New work could pave the way towards the treatment of viruses in the future, thanks to the scientists that cast light on how viruses evolve.
Scientists, including from Universities of York, Leeds, and the Hilvert Laboratory at the ETH Zürich, examined the structure, assembly, and Evolution of a “container” composed of a bacterial enzyme.
The study subtleties the underlying change of these virus-like particles into larger protein containers. It also unravels that packaging the genetic cargo in these containers becomes more efficient during the later stages of Evolution.
This happens because the genome inside develops signs of a mechanism generally utilized by natural viruses, including COVID-19, to direct their assembly.
Professor Reidun Twarock, from the University of York’s Departments of Mathematics and Biology, and the York Cross-disciplinary Centre for Systems Analysis, said, “Using a novel interdisciplinary technique developed in our Wellcome Trust-funded team in Leeds and York, we were able to demonstrate that this artificial system evolved the molecular hallmarks of a ‘virus assembly mechanism,’ enabling efficient packaging of its genetic cargo.”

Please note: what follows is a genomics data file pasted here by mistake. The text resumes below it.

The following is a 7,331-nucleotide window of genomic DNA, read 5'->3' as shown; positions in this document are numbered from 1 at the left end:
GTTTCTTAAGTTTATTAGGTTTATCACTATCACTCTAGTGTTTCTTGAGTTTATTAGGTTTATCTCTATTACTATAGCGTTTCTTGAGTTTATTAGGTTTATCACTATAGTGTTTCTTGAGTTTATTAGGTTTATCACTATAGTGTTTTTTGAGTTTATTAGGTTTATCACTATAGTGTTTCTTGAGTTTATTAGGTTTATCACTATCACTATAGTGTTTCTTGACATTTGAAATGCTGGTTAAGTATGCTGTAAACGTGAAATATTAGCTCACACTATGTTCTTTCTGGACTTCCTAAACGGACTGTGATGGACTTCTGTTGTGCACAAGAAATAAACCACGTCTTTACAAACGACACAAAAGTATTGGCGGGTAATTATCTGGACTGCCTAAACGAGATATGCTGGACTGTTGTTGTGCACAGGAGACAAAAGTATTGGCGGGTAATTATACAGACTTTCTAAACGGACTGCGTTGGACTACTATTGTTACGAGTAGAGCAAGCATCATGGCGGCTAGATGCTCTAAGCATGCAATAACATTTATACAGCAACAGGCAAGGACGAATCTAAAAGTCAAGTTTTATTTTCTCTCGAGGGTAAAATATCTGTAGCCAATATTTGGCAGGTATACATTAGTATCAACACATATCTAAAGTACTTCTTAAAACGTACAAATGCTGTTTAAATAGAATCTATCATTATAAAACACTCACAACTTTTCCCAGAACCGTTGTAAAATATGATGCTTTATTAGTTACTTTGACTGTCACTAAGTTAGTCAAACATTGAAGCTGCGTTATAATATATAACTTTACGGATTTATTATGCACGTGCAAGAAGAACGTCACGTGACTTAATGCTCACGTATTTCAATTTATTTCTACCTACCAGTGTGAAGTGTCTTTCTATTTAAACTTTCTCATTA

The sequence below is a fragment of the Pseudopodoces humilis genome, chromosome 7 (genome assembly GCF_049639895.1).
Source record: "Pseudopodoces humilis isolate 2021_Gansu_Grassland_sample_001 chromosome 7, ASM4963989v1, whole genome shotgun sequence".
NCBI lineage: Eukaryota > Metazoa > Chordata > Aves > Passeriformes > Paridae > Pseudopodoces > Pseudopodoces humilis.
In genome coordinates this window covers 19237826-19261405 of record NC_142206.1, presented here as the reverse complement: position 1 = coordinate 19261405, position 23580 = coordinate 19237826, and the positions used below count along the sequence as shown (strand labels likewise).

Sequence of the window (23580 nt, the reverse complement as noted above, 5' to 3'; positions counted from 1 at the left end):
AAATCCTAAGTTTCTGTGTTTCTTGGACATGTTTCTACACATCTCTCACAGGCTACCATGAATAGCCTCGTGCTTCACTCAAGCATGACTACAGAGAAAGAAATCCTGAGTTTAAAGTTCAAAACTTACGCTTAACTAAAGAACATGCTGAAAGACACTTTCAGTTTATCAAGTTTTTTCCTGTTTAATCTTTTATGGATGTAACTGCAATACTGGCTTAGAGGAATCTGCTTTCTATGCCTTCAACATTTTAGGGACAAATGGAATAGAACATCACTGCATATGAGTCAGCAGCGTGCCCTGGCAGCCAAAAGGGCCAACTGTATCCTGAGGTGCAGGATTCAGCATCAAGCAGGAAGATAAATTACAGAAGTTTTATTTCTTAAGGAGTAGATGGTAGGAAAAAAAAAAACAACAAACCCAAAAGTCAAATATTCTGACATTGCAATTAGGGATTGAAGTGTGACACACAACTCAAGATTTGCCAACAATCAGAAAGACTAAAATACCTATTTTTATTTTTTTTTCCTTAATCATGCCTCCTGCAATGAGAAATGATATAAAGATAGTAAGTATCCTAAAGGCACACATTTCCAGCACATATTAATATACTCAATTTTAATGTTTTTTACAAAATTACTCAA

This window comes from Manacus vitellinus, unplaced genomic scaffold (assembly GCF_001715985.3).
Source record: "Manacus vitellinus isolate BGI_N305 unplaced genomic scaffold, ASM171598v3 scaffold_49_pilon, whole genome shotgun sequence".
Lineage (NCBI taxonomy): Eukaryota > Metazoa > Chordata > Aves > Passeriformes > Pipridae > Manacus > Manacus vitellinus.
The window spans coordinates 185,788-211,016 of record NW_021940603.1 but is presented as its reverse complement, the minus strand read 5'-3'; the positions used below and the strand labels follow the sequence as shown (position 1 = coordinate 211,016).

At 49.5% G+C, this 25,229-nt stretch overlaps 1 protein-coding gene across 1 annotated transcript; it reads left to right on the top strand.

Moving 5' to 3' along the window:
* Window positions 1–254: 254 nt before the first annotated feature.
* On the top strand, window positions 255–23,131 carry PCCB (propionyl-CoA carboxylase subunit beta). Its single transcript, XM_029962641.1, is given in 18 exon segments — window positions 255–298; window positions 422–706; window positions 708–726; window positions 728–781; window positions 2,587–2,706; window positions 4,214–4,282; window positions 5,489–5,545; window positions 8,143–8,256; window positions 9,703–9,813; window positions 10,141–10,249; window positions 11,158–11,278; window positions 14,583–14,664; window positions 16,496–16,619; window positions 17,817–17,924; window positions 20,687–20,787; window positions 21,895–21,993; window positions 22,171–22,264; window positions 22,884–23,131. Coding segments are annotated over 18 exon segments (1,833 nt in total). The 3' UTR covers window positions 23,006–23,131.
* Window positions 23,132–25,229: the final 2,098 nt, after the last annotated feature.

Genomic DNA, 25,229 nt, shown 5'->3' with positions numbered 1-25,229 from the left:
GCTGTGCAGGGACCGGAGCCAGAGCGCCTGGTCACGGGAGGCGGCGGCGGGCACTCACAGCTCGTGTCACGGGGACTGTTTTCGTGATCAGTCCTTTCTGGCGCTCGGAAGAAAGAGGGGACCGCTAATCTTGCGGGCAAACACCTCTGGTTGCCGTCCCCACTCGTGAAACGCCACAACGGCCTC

Professor Peter Stockley from the University of Leeds’ Astbury Centre for Structural Molecular Biology said, “What’s remarkable is this artificial virus-like particle evolves to be more efficient in packaging RNA. Our collaboration shows that the encapsidated messenger RNAs incorporate more packaging signals following the evolutionary steps than the starting RNAs. In other words, the phenomenon we have been working on in natural viruses ‘evolves’ in an artificial particle. Therefore, the results in this paper describe a process that may have occurred in the Early Evolution of viruses. This understanding enables us to exploit these containers as delivery vehicles for gene therapy purposes.”
In its Evolution, the artificial virus-like particle efficiently packages and protects multiple copies of its encoding messenger RNA.
- Stephan Tetter et al., Evolution of a virus-like architecture and packaging mechanism in a repurposed bacterial protein, Science (2021). DOI: 10.1126/science.abg2822